Healthy leaves mean a health plan-which means lots of delicious, juicy tomatoes to enjoy. Photo by Proven Winners.

  1. Extremely high temperatures
  2. Too much sun
  3. Underwatering
  4. Poor soil nutrition
  5. Viruses
  6. Herbicide drift

Healthy tomato plants lead to fresh home-grown fresh summer tomatoes. So, if your tomato leaves are curling, you may be worried that you won't get to enjoy those tasty fruits for long. But there’s good news! Curling tomato leaves doesn’t mean your plants are doomed. Leaf curling can be caused by a variety of factors, all of which can be treated and prevented.

Why Are My Tomato Leaves Curling?

Here are the most common reasons tomato leaves curl and suggested solutions:

1. Extremely High Temperatures:

Even though tomatoes like warm weather and thrive in the heat, consistently hot temperatures that reach 90°F (32°C) and above will cause your tomato leaves to curl. Extreme heat stresses the plant and curling leaves are the plant’s attempt to conserve water and continue fruiting.

To reduce the impact from the heat, use a shade cloth or net. Though it won’t change the ambient heat, it will lessen the intensity and hopefully improve plant growth.

2. Too Much Sun:

Direct sun is typically beneficial for tomato plants, but sometimes the sun can be too intense if UV rays are high. Check the UV index in your area.

When UV rays are exceptionally high, you may notice your tomato plants getting sunburned (turning yellow) and drying up. The plant’s leaves also curl to reduce the amount of surface area exposed to the hot rays.

To lessen damage from the sun, use the same suggestion listed above: use a shade cloth or net. While it won’t completely shield the plant from the sun, it will make the impact less severe.

Tempted to move your tomato to a more hospitable location? See more about transplanting below.

3. Underwatering:

Tomatoes need a lot of water to produce juicy fruits. If there is not enough water in the soil due to high temperatures and/or too much sun, the leaves will curl in an attempt to retain water and survive.

Plants in pots are the most vulnerable to underwatering because they typically dry out faster. Soil in the ground can retain water for longer, but that doesn’t mean tomatoes planted in ground can’t get water deprived.

The obvious solution to underwatering is to water more, but here are some strategies for making the most of your water usage.

  • Water at the right time. Watering early in the morning when it’s cooler reduces the amount of water that evaporates before it has the chance to benefit the plant. Even though it’s cooler at night, don’t wait until nighttime to water. This can lead to fungus, rot, and less fruit on your tomato plant.
  • Opt for automatic watering. Even gardeners with the best intentions forget to water sometimes. Try to set up automatic watering systems such as drip irrigation or ollas.
  • Retain moisture in soil. Top-dress your soil with materials that help absorb and retain water such as natural mulches, hay, and even dried-out grass clippings or twigs.

For more tips, check out the Complete Guide to Watering Tomato Plants.

OlgaSolo / Shutterstock.

4. Poor Soil Nutrition:

To check the nutrition content of your soil, get an at-home soil testing kit that you can use to test the pH, nitrogen, phosphorus, and potassium levels in your soil and determine what it needs.

If your soil is too high in nitrogen, your tomato plant will produce too many leaves and your soil won’t have enough nutrients and water to sustain them. As a result, the leaves will curl and droop downwards.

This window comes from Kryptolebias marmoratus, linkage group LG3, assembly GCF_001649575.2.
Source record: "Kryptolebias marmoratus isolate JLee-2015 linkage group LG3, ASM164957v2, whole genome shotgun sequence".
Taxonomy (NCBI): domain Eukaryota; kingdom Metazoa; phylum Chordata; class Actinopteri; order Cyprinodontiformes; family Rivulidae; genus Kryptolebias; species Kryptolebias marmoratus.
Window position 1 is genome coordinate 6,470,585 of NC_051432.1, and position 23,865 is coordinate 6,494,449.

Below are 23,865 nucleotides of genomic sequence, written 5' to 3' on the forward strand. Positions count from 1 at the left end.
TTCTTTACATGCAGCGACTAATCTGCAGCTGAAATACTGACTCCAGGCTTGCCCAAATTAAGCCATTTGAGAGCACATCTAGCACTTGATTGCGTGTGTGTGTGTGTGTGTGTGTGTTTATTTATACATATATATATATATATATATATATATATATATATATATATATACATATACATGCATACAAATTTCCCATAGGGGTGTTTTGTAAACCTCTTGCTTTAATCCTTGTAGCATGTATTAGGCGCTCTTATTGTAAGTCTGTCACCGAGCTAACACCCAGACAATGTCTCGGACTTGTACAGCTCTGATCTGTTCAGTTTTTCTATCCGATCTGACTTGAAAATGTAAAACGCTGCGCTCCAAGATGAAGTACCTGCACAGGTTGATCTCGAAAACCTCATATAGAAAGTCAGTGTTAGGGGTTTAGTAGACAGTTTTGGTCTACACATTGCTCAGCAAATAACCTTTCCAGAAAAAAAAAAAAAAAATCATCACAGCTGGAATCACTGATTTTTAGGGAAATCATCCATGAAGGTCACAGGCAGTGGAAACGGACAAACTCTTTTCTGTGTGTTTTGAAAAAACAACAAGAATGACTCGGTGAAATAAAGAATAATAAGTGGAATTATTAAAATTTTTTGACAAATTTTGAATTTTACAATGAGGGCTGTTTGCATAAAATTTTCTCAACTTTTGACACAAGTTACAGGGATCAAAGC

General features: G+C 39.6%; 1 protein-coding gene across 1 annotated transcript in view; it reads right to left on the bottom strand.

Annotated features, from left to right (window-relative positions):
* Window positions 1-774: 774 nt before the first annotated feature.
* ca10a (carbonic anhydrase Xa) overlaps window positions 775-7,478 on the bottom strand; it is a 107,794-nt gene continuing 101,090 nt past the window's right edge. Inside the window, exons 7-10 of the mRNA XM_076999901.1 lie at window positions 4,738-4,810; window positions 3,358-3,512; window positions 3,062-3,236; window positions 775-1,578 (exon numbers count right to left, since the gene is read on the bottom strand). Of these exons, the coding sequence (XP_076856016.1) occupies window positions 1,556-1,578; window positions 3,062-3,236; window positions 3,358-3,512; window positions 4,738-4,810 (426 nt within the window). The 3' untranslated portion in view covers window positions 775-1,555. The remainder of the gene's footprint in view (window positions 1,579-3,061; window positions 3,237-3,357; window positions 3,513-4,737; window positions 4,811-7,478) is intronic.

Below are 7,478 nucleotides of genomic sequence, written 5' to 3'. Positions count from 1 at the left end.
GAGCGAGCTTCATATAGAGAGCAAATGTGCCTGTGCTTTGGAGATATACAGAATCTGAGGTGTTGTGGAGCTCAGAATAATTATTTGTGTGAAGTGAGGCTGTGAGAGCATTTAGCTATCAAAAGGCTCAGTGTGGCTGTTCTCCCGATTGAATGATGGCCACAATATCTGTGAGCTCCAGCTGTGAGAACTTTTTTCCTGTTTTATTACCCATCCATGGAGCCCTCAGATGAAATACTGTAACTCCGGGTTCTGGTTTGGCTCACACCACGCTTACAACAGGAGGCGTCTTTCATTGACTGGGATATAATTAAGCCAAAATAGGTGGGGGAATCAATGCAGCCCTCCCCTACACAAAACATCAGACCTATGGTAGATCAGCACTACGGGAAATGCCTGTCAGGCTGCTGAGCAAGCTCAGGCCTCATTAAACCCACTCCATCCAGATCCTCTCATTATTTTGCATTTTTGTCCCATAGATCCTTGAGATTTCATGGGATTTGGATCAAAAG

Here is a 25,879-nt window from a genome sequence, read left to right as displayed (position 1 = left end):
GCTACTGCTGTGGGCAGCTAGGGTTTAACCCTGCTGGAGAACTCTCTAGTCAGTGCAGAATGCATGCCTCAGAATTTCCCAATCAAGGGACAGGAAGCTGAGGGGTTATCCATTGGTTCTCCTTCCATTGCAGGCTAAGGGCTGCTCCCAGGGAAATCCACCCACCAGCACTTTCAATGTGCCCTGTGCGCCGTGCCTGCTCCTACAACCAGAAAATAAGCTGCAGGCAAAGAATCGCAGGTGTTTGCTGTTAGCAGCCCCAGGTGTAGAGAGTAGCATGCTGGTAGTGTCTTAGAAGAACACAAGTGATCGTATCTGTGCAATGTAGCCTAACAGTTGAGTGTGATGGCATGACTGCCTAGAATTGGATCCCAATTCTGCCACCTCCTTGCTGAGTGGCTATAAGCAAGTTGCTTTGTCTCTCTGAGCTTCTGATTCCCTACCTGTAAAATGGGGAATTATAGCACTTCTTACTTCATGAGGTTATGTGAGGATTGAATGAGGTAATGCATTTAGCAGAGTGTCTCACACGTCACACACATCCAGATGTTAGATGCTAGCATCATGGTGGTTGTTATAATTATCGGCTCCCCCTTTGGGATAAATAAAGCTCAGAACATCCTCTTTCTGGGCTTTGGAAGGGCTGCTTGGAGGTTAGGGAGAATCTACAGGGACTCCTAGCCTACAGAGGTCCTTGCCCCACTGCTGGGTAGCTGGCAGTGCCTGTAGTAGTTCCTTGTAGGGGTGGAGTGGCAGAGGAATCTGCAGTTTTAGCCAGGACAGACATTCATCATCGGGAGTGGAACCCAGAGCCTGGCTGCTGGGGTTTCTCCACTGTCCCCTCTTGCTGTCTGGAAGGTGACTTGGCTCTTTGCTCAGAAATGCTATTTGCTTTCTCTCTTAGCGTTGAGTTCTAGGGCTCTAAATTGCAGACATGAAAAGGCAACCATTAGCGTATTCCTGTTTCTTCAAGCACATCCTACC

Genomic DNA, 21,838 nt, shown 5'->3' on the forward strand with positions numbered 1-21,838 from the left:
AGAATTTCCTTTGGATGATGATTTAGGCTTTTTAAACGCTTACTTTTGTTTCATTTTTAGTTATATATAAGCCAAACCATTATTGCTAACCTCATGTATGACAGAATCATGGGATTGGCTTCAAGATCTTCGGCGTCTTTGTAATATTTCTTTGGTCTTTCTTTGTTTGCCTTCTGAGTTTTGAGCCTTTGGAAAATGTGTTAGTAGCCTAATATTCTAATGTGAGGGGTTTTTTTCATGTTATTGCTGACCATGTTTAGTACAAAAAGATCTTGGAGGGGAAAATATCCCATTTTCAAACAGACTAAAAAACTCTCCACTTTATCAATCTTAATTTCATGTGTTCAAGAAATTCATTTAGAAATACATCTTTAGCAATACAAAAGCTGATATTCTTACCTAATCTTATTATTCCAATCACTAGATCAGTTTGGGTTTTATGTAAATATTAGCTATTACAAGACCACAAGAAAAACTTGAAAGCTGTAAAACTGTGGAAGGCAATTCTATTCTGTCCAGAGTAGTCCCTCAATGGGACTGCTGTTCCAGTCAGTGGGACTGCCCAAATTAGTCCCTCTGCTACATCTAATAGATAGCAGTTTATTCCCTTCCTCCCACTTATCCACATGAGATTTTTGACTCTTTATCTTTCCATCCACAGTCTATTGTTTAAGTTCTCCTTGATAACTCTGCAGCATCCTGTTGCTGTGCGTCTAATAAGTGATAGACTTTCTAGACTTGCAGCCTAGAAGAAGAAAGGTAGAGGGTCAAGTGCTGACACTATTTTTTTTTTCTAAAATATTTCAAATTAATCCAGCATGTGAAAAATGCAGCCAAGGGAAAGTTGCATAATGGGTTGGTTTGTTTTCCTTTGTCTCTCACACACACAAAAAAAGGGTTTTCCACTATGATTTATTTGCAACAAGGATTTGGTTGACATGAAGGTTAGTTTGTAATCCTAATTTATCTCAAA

If your soil does not have enough potassium or phosphorus, it can stunt the growth of your plants, leading to less fruit production, and causing leaves to turn yellow and curl.

Some gardeners have success adding missing nutrients with fertilizer, but make sure you’re using the right type. Learn more about fertilizing.

The best strategy for preventing curled leaves in the future is to amend your soil before planting tomatoes. For soil that’s lacking in nutrients, add compost. You can either use the compost you make at home or purchase organic compost.

5. Viruses:

Unfortunately, there are quite a few viruses that can impact tomato plants, and several of them cause leaf curling and poor growth. Two common ones are yellow leaf curl virus and tomato mosaic virus.

If you do identify a virus on your tomato plants, check nearby for other infected plants. See some of the common problems that ail tomato plants and how to resolve them.

6. Herbicide drift:

Tomatoes are very sensitive to herbicides. This means that if certain weed killers are applied nearby and some drifts onto the leaves of your tomatoes they may sustain herbicide damage. In this case the leaves will often roll downwards.

Avoid using herbicides near your tomatoes, instead try some of these natural ways to get rid of weeds.

Can a mature tomato plant be transplanted?

If your mature tomato plant shows signs of environmental stress from the heat or sun, it may be tempting to try to move it to a different location with a little bit of shade. If you’re growing tomatoes in a container this isn’t too hard, simple move the whole pot. But if they are planted in the ground, proceed with caution.

While it’s technically possible to transplant a tomato plant, it’s not recommended. It’s difficult to pull a mature plant out of the ground without damaging the roots, and the process may shock it.

With that said, if you’ve already tried adding a shade cloth but the heat is just too much and you’re worried about losing the plant, you can attempt to move it as a last resort.

To increase the odds of its survival, give it a thorough watering about 24 hours before you plan to move it. Before transplanting, remove any ripe tomatoes and pinch off the lowest set of leaves.

More on growing tomatoes:

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